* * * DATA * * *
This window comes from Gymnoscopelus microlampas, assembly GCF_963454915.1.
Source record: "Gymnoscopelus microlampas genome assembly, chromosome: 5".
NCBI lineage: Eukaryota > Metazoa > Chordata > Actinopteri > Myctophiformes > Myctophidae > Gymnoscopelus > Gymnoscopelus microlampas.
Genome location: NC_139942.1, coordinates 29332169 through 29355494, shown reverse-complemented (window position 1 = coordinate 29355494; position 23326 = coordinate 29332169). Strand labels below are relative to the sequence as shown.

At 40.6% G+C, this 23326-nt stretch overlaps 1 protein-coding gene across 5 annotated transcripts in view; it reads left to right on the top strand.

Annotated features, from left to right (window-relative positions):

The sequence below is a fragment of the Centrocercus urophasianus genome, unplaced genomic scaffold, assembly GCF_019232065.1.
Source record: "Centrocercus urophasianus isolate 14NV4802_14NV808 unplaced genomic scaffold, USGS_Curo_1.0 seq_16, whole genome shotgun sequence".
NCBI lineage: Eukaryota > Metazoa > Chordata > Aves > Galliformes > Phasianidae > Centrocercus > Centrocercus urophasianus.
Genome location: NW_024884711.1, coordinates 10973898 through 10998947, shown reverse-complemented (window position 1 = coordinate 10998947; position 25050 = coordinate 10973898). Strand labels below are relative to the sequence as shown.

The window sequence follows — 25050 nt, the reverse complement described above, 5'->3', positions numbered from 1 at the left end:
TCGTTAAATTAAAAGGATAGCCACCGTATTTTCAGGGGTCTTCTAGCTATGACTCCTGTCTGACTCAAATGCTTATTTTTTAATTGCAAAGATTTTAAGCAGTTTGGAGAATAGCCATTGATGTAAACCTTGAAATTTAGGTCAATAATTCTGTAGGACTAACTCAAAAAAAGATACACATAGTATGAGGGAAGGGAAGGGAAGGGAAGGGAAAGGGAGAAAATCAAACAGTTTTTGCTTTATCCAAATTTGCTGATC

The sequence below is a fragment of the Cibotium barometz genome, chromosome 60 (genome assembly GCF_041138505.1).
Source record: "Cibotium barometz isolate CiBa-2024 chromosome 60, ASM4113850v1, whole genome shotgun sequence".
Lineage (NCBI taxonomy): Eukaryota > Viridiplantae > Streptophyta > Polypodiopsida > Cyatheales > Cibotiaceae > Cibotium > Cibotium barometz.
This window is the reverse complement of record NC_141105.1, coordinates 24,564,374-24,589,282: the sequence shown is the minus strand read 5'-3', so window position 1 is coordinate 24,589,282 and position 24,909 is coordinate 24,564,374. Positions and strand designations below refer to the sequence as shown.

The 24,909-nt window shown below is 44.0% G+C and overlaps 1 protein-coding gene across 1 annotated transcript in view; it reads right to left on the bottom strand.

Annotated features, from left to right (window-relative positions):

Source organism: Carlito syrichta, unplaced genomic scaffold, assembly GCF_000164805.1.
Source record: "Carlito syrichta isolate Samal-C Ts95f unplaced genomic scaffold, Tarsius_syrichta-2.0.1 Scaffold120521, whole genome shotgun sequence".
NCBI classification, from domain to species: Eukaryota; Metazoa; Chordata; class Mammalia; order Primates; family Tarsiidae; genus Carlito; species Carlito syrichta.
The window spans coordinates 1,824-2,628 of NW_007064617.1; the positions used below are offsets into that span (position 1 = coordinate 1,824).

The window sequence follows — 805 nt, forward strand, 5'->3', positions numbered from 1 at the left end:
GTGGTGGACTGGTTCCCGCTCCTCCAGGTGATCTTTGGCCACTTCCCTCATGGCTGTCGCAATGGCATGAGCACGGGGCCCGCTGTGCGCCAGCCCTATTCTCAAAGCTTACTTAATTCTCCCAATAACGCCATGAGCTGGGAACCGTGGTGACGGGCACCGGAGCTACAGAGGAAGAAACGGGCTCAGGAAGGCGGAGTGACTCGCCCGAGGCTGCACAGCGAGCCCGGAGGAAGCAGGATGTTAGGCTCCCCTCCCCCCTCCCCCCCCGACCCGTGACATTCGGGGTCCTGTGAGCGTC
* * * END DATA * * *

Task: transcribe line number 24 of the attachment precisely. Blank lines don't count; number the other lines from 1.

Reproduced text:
GTGGTGGACTGGTTCCCGCTCCTCCAGGTGATCTTTGGCCACTTCCCTCATGGCTGTCGCAATGGCATGAGCACGGGGCCCGCTGTGCGCCAGCCCTATTCTCAAAGCTTACTTAATTCTCCCAATAACGCCATGAGCTGGGAACCGTGGTGACGGGCACCGGAGCTACAGAGGAAGAAACGGGCTCAGGAAGGCGGAGTGACTCGCCCGAGGCTGCACAGCGAGCCCGGAGGAAGCAGGATGTTAGGCTCCCCTCCCCCCTCCCCCCCCGACCCGTGACATTCGGGGTCCTGTGAGCGTC